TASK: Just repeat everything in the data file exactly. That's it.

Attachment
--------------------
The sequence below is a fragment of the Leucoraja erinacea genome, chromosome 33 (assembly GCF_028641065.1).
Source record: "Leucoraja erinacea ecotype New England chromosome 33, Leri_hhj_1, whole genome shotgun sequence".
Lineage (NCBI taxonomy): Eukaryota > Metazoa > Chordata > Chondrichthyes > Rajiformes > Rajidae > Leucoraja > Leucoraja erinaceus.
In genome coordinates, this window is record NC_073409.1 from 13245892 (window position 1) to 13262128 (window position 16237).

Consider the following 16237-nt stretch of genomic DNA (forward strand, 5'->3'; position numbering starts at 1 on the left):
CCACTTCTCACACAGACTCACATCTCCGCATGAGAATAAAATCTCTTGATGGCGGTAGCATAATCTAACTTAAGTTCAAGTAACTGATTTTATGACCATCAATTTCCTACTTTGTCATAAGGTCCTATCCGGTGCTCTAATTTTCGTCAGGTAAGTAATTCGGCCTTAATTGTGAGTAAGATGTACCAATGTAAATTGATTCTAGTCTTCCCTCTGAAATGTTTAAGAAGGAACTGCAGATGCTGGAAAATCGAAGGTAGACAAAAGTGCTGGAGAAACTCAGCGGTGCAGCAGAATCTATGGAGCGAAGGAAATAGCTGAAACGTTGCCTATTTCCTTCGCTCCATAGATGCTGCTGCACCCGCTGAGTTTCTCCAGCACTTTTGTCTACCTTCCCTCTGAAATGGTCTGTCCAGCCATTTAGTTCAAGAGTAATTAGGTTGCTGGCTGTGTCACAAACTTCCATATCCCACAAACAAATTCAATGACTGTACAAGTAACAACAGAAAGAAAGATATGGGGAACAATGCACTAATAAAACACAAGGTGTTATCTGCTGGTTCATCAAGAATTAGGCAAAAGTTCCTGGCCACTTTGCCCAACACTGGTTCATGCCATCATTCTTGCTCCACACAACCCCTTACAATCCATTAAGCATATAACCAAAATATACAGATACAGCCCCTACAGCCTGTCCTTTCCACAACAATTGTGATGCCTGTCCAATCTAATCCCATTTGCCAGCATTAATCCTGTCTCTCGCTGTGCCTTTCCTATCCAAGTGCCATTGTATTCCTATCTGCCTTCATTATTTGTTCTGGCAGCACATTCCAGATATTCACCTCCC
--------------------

The sequence below is a fragment of the Leucoraja erinacea genome, chromosome 33 (assembly GCF_028641065.1).
Source record: "Leucoraja erinacea ecotype New England chromosome 33, Leri_hhj_1, whole genome shotgun sequence".
Lineage (NCBI taxonomy): Eukaryota > Metazoa > Chordata > Chondrichthyes > Rajiformes > Rajidae > Leucoraja > Leucoraja erinaceus.
In genome coordinates, this window is record NC_073409.1 from 13245892 (window position 1) to 13262128 (window position 16237).

Consider the following 16237-nt stretch of genomic DNA (forward strand, 5'->3'; position numbering starts at 1 on the left):
CCACTTCTCACACAGACTCACATCTCCGCATGAGAATAAAATCTCTTGATGGCGGTAGCATAATCTAACTTAAGTTCAAGTAACTGATTTTATGACCATCAATTTCCTACTTTGTCATAAGGTCCTATCCGGTGCTCTAATTTTCGTCAGGTAAGTAATTCGGCCTTAATTGTGAGTAAGATGTACCAATGTAAATTGATTCTAGTCTTCCCTCTGAAATGTTTAAGAAGGAACTGCAGATGCTGGAAAATCGAAGGTAGACAAAAGTGCTGGAGAAACTCAGCGGTGCAGCAGAATCTATGGAGCGAAGGAAATAGCTGAAACGTTGCCTATTTCCTTCGCTCCATAGATGCTGCTGCACCCGCTGAGTTTCTCCAGCACTTTTGTCTACCTTCCCTCTGAAATGGTCTGTCCAGCCATTTAGTTCAAGAGTAATTAGGTTGCTGGCTGTGTCACAAACTTCCATATCCCACAAACAAATTCAATGACTGTACAAGTAACAACAGAAAGAAAGATATGGGGAACAATGCACTAATAAAACACAAGGTGTTATCTGCTGGTTCATCAAGAATTAGGCAAAAGTTCCTGGCCACTTTGCCCAACACTGGTTCATGCCATCATTCTTGCTCCACACAACCCCTTACAATCCATTAAGCATATAACCAAAATATACAGATACAGCCCCTACAGCCTGTCCTTTCCACAACAATTGTGATGCCTGTCCAATCTAATCCCATTTGCCAGCATTAATCCTGTCTCTCGCTGTGCCTTTCCTATCCAAGTGCCATTGTATTCCTATCTGCCTTCATTATTTGTTCTGGCAGCACATTCCAGATATTCACCTCCC